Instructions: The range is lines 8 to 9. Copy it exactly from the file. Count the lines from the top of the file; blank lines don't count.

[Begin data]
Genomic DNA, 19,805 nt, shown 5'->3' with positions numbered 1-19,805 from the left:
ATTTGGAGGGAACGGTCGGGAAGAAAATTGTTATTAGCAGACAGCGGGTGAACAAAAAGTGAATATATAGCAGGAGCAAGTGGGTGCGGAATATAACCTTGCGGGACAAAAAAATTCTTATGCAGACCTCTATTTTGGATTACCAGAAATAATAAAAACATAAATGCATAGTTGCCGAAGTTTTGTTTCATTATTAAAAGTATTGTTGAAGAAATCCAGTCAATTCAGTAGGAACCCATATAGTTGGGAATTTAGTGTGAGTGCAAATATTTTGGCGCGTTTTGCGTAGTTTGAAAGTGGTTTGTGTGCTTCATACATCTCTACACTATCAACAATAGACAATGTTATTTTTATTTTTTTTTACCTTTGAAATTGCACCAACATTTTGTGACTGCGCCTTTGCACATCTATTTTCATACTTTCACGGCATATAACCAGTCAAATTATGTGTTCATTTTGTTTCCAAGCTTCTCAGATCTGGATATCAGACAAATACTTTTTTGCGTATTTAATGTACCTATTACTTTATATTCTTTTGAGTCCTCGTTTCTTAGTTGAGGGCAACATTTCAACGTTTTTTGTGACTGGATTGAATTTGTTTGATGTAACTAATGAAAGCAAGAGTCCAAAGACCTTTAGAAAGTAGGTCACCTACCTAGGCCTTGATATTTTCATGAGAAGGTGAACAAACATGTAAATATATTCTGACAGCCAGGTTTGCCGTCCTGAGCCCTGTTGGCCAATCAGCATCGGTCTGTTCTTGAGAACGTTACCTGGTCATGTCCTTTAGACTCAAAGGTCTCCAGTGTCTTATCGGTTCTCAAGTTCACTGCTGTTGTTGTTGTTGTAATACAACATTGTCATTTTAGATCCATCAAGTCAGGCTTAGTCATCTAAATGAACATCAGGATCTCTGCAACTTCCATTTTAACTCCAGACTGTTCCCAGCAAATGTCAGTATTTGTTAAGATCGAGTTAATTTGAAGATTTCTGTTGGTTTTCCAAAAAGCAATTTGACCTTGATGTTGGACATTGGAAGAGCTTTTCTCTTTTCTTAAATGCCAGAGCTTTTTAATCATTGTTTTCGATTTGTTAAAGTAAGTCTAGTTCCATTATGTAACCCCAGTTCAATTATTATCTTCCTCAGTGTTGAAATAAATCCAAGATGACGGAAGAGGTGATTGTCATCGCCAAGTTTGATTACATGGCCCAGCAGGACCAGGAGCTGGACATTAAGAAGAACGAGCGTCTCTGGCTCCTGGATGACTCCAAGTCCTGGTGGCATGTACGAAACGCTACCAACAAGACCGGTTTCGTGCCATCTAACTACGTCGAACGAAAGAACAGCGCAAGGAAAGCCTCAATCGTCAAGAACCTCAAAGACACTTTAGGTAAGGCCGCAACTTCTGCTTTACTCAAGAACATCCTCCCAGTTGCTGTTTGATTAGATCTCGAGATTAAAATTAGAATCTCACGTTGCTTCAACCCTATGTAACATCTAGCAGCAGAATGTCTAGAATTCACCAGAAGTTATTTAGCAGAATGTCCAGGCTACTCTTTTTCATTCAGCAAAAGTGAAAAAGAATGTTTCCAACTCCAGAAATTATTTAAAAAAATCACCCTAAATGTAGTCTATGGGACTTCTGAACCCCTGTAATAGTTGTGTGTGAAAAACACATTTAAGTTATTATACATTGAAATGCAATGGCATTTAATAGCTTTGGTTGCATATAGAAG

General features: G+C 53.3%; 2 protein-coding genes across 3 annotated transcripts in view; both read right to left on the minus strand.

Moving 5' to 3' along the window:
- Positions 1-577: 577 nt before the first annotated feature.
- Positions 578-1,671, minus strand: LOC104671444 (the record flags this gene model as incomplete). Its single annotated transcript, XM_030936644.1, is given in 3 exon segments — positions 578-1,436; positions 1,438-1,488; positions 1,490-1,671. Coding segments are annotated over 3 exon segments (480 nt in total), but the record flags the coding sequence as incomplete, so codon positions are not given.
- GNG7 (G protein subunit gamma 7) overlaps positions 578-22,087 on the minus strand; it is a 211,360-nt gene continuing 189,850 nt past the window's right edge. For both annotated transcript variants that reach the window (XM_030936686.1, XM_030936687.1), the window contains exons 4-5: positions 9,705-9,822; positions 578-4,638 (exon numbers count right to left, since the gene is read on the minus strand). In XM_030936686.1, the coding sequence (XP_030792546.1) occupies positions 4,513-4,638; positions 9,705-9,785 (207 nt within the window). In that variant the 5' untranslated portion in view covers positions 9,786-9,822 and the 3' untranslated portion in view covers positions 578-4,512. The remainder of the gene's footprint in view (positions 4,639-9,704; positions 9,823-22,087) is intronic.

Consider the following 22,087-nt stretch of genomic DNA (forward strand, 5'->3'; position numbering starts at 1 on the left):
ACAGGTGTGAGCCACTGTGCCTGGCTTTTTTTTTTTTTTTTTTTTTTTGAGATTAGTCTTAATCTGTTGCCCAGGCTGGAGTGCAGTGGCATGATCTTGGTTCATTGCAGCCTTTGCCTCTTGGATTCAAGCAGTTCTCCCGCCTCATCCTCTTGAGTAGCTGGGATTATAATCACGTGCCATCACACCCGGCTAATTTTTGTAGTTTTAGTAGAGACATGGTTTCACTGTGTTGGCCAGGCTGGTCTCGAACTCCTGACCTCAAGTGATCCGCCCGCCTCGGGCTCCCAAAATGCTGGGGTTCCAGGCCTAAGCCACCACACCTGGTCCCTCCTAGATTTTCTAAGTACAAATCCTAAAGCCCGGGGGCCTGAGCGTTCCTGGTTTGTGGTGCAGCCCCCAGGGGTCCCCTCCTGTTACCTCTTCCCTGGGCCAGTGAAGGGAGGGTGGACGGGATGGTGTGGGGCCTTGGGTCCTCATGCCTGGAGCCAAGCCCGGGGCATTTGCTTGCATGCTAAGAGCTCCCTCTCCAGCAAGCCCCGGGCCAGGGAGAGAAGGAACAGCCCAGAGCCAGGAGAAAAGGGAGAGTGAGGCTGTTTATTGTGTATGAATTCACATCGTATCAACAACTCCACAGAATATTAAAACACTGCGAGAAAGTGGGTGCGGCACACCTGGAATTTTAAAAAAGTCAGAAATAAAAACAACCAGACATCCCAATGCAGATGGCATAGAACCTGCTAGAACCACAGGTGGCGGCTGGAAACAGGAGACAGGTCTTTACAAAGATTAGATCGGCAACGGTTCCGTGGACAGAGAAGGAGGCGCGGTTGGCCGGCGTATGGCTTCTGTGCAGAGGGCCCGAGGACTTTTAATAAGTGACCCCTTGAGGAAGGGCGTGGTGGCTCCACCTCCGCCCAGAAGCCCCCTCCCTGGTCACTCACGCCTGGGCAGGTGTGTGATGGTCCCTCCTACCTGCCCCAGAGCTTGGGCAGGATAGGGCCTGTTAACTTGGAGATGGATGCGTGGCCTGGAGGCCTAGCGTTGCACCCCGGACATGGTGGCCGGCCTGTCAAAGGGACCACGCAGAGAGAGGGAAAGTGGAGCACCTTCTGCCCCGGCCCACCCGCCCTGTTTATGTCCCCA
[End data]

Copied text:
Consider the following 22,087-nt stretch of genomic DNA (forward strand, 5'->3'; position numbering starts at 1 on the left):
ACAGGTGTGAGCCACTGTGCCTGGCTTTTTTTTTTTTTTTTTTTTTTTGAGATTAGTCTTAATCTGTTGCCCAGGCTGGAGTGCAGTGGCATGATCTTGGTTCATTGCAGCCTTTGCCTCTTGGATTCAAGCAGTTCTCCCGCCTCATCCTCTTGAGTAGCTGGGATTATAATCACGTGCCATCACACCCGGCTAATTTTTGTAGTTTTAGTAGAGACATGGTTTCACTGTGTTGGCCAGGCTGGTCTCGAACTCCTGACCTCAAGTGATCCGCCCGCCTCGGGCTCCCAAAATGCTGGGGTTCCAGGCCTAAGCCACCACACCTGGTCCCTCCTAGATTTTCTAAGTACAAATCCTAAAGCCCGGGGGCCTGAGCGTTCCTGGTTTGTGGTGCAGCCCCCAGGGGTCCCCTCCTGTTACCTCTTCCCTGGGCCAGTGAAGGGAGGGTGGACGGGATGGTGTGGGGCCTTGGGTCCTCATGCCTGGAGCCAAGCCCGGGGCATTTGCTTGCATGCTAAGAGCTCCCTCTCCAGCAAGCCCCGGGCCAGGGAGAGAAGGAACAGCCCAGAGCCAGGAGAAAAGGGAGAGTGAGGCTGTTTATTGTGTATGAATTCACATCGTATCAACAACTCCACAGAATATTAAAACACTGCGAGAAAGTGGGTGCGGCACACCTGGAATTTTAAAAAAGTCAGAAATAAAAACAACCAGACATCCCAATGCAGATGGCATAGAACCTGCTAGAACCACAGGTGGCGGCTGGAAACAGGAGACAGGTCTTTACAAAGATTAGATCGGCAACGGTTCCGTGGACAGAGAAGGAGGCGCGGTTGGCCGGCGTATGGCTTCTGTGCAGAGGGCCCGAGGACTTTTAATAAGTGACCCCTTGAGGAAGGGCGTGGTGGCTCCACCTCCGCCCAGAAGCCCCCTCCCTGGTCACTCACGCCTGGGCAGGTGTGTGATGGTCCCTCCTACCTGCCCCAGAGCTTGGGCAGGATAGGGCCTGTTAACTTGGAGATGGATGCGTGGCCTGGAGGCCTAGCGTTGCACCCCGGACATGGTGGCCGGCCTGTCAAAGGGACCACGCAGAGAGAGGGAAAGTGGAGCACCTTCTGCCCCGGCCCACCCGCCCTGTTTATGTCCCCA